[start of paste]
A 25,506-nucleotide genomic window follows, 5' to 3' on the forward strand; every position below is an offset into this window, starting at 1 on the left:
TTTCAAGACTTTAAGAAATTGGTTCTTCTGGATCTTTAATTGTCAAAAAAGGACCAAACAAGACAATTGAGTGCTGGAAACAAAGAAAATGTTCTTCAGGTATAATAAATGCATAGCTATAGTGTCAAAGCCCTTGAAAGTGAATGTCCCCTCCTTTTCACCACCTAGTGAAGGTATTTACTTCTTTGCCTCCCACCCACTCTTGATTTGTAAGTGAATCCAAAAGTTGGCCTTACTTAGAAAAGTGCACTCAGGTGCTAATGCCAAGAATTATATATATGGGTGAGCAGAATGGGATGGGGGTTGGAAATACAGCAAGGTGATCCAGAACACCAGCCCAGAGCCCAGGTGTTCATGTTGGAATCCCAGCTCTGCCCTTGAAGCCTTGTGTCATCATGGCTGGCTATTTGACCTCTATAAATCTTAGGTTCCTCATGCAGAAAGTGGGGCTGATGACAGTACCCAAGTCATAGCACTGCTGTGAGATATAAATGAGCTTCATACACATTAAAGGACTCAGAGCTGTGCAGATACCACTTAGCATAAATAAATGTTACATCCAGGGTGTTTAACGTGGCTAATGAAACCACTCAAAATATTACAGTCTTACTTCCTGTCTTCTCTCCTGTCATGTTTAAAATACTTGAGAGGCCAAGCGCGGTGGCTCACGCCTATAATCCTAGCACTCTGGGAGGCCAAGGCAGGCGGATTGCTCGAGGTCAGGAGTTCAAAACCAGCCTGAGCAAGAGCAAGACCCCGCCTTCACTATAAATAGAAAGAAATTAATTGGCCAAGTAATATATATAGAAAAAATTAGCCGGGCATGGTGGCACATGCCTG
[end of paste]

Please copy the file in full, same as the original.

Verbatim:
A 25,506-nucleotide genomic window follows, 5' to 3' on the forward strand; every position below is an offset into this window, starting at 1 on the left:
TTTCAAGACTTTAAGAAATTGGTTCTTCTGGATCTTTAATTGTCAAAAAAGGACCAAACAAGACAATTGAGTGCTGGAAACAAAGAAAATGTTCTTCAGGTATAATAAATGCATAGCTATAGTGTCAAAGCCCTTGAAAGTGAATGTCCCCTCCTTTTCACCACCTAGTGAAGGTATTTACTTCTTTGCCTCCCACCCACTCTTGATTTGTAAGTGAATCCAAAAGTTGGCCTTACTTAGAAAAGTGCACTCAGGTGCTAATGCCAAGAATTATATATATGGGTGAGCAGAATGGGATGGGGGTTGGAAATACAGCAAGGTGATCCAGAACACCAGCCCAGAGCCCAGGTGTTCATGTTGGAATCCCAGCTCTGCCCTTGAAGCCTTGTGTCATCATGGCTGGCTATTTGACCTCTATAAATCTTAGGTTCCTCATGCAGAAAGTGGGGCTGATGACAGTACCCAAGTCATAGCACTGCTGTGAGATATAAATGAGCTTCATACACATTAAAGGACTCAGAGCTGTGCAGATACCACTTAGCATAAATAAATGTTACATCCAGGGTGTTTAACGTGGCTAATGAAACCACTCAAAATATTACAGTCTTACTTCCTGTCTTCTCTCCTGTCATGTTTAAAATACTTGAGAGGCCAAGCGCGGTGGCTCACGCCTATAATCCTAGCACTCTGGGAGGCCAAGGCAGGCGGATTGCTCGAGGTCAGGAGTTCAAAACCAGCCTGAGCAAGAGCAAGACCCCGCCTTCACTATAAATAGAAAGAAATTAATTGGCCAAGTAATATATATAGAAAAAATTAGCCGGGCATGGTGGCACATGCCTG